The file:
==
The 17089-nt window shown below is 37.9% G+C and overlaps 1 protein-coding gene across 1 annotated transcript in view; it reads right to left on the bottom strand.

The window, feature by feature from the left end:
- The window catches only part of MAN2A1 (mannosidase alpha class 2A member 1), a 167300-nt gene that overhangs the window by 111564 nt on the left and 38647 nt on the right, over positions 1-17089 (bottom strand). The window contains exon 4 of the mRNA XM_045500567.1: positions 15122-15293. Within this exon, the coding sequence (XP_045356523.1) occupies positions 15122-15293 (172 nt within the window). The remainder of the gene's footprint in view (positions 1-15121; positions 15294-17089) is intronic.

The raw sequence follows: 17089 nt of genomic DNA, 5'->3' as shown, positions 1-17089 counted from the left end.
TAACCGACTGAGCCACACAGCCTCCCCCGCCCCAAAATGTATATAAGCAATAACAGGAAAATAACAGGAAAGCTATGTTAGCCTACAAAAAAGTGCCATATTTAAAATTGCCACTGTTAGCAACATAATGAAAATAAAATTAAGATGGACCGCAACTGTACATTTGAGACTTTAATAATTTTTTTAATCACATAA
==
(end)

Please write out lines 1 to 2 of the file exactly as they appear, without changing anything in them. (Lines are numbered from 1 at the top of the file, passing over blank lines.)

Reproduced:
The 17089-nt window shown below is 37.9% G+C and overlaps 1 protein-coding gene across 1 annotated transcript in view; it reads right to left on the bottom strand.

The window, feature by feature from the left end: